EXPLOITED: GE Proficy Historian

By Chad Cox

Production Editor

Embedded Computing Design

January 18, 2023


Image Courtesy of Amanda Janes

Claroty’s Team82 has identified five liabilities within the GE Proficy Historian v8.0.1598.0. The vulnerabilities can be used to access the historian, remotely execute code, and crash it and other devices. Four of the vulnerabilities have a CVSS v3 score of 7.5 with one having a CVSS v3 score of 9.8. v7.0.

Historian servers accumulate real-time data from devices like industrial control systems using SCADA protocols such as OPC-DA or OPC-UA, timestamp it, and distribute it in support of various operational processes and procedures. They also usually include and/or operate as access control mechanisms. The data they store and transmit can be accessed by users via APIs.

(Credit: Claroty- Historian servers sit within the DMZ and operations manufacturing zones of the Purdue Model. Historians have reach into the enterprise and OT networks from this position.)

Historian servers like the GE Proficy Historian are a favorite target of hackers looking to gather intelligence about industrial processes, use access for financial gain, manipulate automation processes by changing or deleting data to disrupt operations, damaging equipment or endangering operators, and/or exploiting pivot points on the OT network.

(Credit: Claroty)

Team 82 investigated the GE Proficy Historian by reverse engineering its protocols, which revealed its authentication processes and subsequently allowed the team to access the environment. This access was gained through various authentication bypasses, file manipulation, and remote code execution bugs that exposed a test pharmaceutical network where they were able to modify records.

Team 82 built a functioning shell command line interface (CLI) that supports commands such as:

  • Bypass authentication
  • Upload an arbitrary file
  • Read an arbitrary file
  • Delete an arbitrary file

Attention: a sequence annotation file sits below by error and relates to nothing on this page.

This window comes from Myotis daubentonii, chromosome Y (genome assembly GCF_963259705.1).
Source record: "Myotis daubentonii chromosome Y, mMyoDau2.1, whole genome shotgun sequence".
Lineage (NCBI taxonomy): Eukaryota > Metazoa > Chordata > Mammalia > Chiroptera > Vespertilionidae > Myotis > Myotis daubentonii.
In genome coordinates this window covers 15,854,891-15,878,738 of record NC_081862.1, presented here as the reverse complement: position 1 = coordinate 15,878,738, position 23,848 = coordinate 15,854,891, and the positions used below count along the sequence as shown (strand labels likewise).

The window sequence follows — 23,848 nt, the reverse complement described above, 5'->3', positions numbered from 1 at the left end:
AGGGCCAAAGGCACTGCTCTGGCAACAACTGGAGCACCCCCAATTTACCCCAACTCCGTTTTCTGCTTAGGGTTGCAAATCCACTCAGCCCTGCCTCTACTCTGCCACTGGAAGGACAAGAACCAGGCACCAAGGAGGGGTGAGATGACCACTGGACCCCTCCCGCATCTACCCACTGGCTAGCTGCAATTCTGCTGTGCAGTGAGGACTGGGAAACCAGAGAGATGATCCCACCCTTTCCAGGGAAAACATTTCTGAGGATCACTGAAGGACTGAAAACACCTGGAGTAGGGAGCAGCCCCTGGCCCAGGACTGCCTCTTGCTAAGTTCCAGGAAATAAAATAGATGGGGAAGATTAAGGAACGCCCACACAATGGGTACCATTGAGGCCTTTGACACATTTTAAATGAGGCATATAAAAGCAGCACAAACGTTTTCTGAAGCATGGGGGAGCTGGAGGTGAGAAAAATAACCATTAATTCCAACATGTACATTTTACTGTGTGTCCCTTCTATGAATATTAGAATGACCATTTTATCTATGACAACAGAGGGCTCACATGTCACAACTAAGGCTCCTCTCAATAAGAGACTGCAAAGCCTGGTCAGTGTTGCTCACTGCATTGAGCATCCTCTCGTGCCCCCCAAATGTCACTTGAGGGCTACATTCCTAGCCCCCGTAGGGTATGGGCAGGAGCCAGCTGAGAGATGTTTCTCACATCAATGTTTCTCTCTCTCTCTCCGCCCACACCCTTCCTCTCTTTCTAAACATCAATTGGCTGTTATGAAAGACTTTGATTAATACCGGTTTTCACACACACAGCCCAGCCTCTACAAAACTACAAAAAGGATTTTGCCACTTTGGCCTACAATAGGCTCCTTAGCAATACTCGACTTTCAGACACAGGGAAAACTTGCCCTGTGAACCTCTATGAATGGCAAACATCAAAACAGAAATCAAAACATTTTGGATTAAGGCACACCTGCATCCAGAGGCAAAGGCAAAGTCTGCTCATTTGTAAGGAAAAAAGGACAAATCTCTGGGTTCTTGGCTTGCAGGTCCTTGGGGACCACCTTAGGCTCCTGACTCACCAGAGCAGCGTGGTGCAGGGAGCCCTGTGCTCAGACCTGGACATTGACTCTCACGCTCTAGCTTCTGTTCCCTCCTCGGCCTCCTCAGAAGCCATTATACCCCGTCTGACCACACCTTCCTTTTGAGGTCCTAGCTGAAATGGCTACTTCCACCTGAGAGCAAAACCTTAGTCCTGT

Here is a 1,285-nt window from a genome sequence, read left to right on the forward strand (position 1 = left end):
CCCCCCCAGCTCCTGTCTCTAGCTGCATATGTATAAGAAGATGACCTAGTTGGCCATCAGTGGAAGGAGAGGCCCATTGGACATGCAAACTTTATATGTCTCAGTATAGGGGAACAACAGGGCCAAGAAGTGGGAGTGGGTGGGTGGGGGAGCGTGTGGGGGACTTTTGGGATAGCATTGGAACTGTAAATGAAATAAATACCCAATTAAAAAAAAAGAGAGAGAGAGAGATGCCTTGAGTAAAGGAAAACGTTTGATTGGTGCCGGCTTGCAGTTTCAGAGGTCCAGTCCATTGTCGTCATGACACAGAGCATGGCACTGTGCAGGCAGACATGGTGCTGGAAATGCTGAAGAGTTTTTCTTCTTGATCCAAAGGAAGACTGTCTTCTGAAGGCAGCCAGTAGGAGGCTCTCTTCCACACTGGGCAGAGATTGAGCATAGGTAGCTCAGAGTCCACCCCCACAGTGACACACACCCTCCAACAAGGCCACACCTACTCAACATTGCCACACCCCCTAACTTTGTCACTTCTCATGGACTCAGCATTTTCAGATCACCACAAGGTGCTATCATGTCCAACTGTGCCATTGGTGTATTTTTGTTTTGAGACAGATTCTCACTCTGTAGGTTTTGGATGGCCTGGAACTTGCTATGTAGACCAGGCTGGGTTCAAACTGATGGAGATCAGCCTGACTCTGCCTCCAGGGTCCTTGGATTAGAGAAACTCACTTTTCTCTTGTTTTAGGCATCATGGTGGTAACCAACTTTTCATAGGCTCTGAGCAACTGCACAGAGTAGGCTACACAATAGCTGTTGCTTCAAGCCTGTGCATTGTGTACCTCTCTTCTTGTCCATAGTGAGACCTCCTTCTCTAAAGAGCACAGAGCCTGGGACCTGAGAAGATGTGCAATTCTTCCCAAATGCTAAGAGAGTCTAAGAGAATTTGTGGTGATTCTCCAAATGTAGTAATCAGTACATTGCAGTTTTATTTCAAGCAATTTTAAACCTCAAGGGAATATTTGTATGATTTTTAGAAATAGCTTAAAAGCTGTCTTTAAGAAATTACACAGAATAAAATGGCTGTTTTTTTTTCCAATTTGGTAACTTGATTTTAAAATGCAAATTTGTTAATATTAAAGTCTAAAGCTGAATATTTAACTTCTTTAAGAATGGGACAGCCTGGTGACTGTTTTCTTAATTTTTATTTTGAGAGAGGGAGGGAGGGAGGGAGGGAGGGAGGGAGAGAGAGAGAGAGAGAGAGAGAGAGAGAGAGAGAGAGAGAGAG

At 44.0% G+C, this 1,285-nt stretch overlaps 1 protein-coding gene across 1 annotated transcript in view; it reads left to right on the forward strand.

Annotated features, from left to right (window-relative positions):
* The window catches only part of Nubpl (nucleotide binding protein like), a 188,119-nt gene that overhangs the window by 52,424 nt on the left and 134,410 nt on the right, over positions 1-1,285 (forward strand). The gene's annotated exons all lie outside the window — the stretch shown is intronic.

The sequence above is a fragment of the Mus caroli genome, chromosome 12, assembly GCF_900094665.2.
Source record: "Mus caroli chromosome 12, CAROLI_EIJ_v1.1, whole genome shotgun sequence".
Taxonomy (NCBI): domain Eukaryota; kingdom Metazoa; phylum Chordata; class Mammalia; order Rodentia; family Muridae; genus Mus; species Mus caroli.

• Execute code remotely

(Credit: Claroty- RCE with authentication bypass proof-of-concept in action)

After commandeering the GE Proficy Historian’s MSO protocol – which binds all the system’s interfaces and listens to TCP ports (13000 to 14000) – and using it as a highway for malicious attacks over which they could control the system remotely via the CLI, they proceeded to execute a range of unverified remote commands. These included:

  • FileAppendNextChunk (0x8D): Enables an attacker to append / write files with full control over the path and content of the file.
  • FileGetNextChunk (0x8C): Enables an attacker to read any file on the system exposing sensitive information.
  • DeleteTempFile (0x8E): Enables an attacker to delete any file on the system.

From end to end, Team 82’s Complete Procedure consisted of:

  • Bypassing authentication with one of the methods explained above.
  • Using the DeleteTempFile command to delete ihOAuth2.dll from the Historian installation directory located under program files.
  • Using the FileAppendNextChunk command to write a malicious DLL with our own code and upload it to the Historian installation directory with the name ihOAuth2.dll
  • Sending a new Login message to trigger the loading of the malicious dll
  • Code execution

Since the white hats completed their work, GE has improved its historian server to counter the found disclosures in the  GE Proficy Historian 2023, which are listed below.

CVE Information

  • CVE-2022-46732
    • CWE-288: Authentication bypass using an alternate path or channel
    • CVSS v3: 9.8
    • Even if the authentication fails for local service authentication, the requested command could still execute regardless of authentication status.
  • CVE-2022-46660
    • CWE-434: Unrestricted upload of file with dangerous type
    • CVSS v3: 7.5
    • An unauthorized user could alter or write files with full control over the path and content of the file.
  • CVE-2022-43494
    • CWE-284: Improper access control
    • CVSS v3: 7.5
    • An unauthorized user could be able to read any file on the system, potentially exposing sensitive information.
  • CVE-2022-46331
    • CWE-284: Improper access control
    • CVSS v3: 7.5
    • An unauthorized user could possibly delete any file on the system.
  • CVE-2022-38469
    • CWE-261: Weak encoding for password
    • CVSS v3: 7.5
    • An unauthorized user with network access and the decryption key could decrypt sensitive data, such as usernames and passwords.

Chad Cox. Production Editor, Embedded Computing Design, has responsibilities that include handling the news cycle, newsletters, social media, and advertising. Chad graduated from the University of Cincinnati with a B.A. in Cultural and Analytical Literature.

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